Youth Cheerleading Stunts, Cheers, Jumps and Drills You Can Practice Alone

Published: 04th July 2009
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Want to work on your tumbling skills away from the gym? Trying to get your toe touches up there? There are lots of things you can do at home to improve your cheerleading. Just make sure you always start with good stretches, for at least five to ten minutes, and that you don't try anything you haven't been trained to do. Having an adult or another responsible person around in case something happens is also a necessity, especially for cheerleading drills that require a cheer spotter.

A forgiving surface is also required. Practice cheerleading drills on wood floors, yoga or tumbling mats, carpet, or grass. Don't practice cheer drills on pavement, gravel, or other hard surfaces unless you're looking to get injured or have unsightly road rash. Falling is part of practicing cheerleading stunts, jumps and drills so make sure you do it safely.

For the youth cheerleader, the drills below should be practiced over and over again to gain cheerleading proficiency. Besides checking out the below tips, you can also learn the fundamentals from free cheerleading video tutorials on sites like, where top coaches and pros like Debbie Bracewell answer questions and show the proper way to practice cheerleading drills.

Cheer & Dance Strength Drills

  • Bridge bends are important for the flexibility you will need for scorpions and other cheerleading stunts. Make sure you also stretch your wrists and ankles before practicing other cheer drills. If you can't do a bridge bend without a spotter, work on regular bridges alone. Also, add in some push-ups to strengthen those arms in to support your weight in more complex cheerleading stunts.

Perfect Your Cheerleading Jumps

  • You've seen cheerleaders with impressive toe touches. With practice, you can get up there too. The trick is a strong core and flexibility, so don't relax on your stretching and core exercises. A good exercise for this is the straddle-up. Basically this is a jack-knife sit up but you put your legs to the side, rotating your hips up, as you do the sit up. Keep your arms in a T, your body upright, and practice rotating your hips up. Essentially, you are doing a toe touch on the ground. Do 10 to 15 reps and make your core do all the work.
  • A second cheerleading drill is to sit on the floor in a straddle position with your hands behind you on the floor as well. Lean back slightly and lift both legs about a foot off the ground at the same time. Try to keep your legs straight. Repeat this 10 times, release and relax for a count of ten, then repeat. Do three sets of these.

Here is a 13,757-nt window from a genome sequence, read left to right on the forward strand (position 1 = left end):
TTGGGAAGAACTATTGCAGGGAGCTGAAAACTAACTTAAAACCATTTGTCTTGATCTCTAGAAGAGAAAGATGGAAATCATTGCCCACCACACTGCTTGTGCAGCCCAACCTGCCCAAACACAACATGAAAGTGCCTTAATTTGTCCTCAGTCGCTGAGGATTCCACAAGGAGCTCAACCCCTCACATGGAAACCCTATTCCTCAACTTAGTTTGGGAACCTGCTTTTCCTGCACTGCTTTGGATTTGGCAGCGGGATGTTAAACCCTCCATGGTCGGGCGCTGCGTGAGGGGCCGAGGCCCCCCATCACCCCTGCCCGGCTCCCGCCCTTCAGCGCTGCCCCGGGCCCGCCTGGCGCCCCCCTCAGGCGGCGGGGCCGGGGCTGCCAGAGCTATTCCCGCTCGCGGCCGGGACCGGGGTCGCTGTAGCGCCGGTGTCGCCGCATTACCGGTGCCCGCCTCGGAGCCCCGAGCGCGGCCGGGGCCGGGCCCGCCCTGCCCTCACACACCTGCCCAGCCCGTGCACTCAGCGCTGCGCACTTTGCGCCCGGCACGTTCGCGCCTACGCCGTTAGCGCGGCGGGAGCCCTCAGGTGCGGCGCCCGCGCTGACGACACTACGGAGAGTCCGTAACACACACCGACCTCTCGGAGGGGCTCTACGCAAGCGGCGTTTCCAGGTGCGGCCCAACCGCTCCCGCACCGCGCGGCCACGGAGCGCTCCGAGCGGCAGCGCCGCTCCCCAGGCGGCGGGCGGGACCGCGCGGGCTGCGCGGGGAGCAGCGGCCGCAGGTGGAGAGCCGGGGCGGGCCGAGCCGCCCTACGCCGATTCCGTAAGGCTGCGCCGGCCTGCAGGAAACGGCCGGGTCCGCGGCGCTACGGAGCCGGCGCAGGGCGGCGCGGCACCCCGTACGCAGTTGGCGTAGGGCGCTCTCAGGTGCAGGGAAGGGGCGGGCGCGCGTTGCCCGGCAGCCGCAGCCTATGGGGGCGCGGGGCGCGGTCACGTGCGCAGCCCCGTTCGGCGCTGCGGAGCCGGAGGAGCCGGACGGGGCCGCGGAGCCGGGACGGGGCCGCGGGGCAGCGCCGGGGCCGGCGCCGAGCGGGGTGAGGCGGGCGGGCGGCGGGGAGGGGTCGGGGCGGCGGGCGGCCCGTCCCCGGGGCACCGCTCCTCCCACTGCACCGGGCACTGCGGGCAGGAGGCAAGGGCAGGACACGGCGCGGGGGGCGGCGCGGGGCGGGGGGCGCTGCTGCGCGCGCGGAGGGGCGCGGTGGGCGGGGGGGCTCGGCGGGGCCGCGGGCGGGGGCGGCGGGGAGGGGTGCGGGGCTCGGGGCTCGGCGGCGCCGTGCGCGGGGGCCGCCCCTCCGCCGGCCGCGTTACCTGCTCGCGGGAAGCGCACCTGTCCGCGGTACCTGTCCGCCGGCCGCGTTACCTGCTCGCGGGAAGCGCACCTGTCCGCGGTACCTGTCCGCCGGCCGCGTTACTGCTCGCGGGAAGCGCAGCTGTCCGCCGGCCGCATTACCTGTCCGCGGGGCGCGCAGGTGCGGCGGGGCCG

• Squat jumps will help you gain height and strength to improve your toe touch. Squat down, touch your fingertips to the floor, and jump up. Bring your arms up as if you were doing a jump with your arms overhead. As soon as you land, return to the starting position. Try to do 20 of these to start, gradually increasing as they become easier.
  • Next, put your arms in a T or high V and kick your right leg up five times. Repeat on the left side, adding reps as you get stronger.
  • Finally, do some tuck jumps with no break in-between them. Just jump, land, and jump again. Do at least five in a row. These work your stomach and your leg muscles, which are key to improving your abilities as a cheerleader.

Tumbling Drills

  • Most tumbling stunts are not safe to practice without a trained cheerleading spotter unless you've really mastered them. Front rolls, back rolls , and cartwheels are safer to work on alone though. It is important to work on straightening your legs and keeping your body straight. Any tumbling that involves flying through the air should only be practiced with the help of a trained cheerleading spotter.
  • Tumbling requires upper body strength so you can alse improve by doing a lot of handstands to improve your arm strength. This is one of the basic building blocks for all tumbling. Challenge yourself to do ten in a row and then more and more handstands every day until you can easily do fifty or so. If you can't yet do a handstand, use a wall as a support to increase your balance and strengthen those arms and wrists.

To be successful in cheerleading competitions it is critical that you practice your cheer routines over and over in advance. Marking your routines is a great way to get your timing down and make the routine second nature. Marking is basically just walking through the routine, doing the cheerleading stunts you can do alone and "faking" the ones you can't. If you can get a copy of the music do so, as this will help with timing and rhythm.

Good luck and remember to have fun with your stunts, jumps and cheers!

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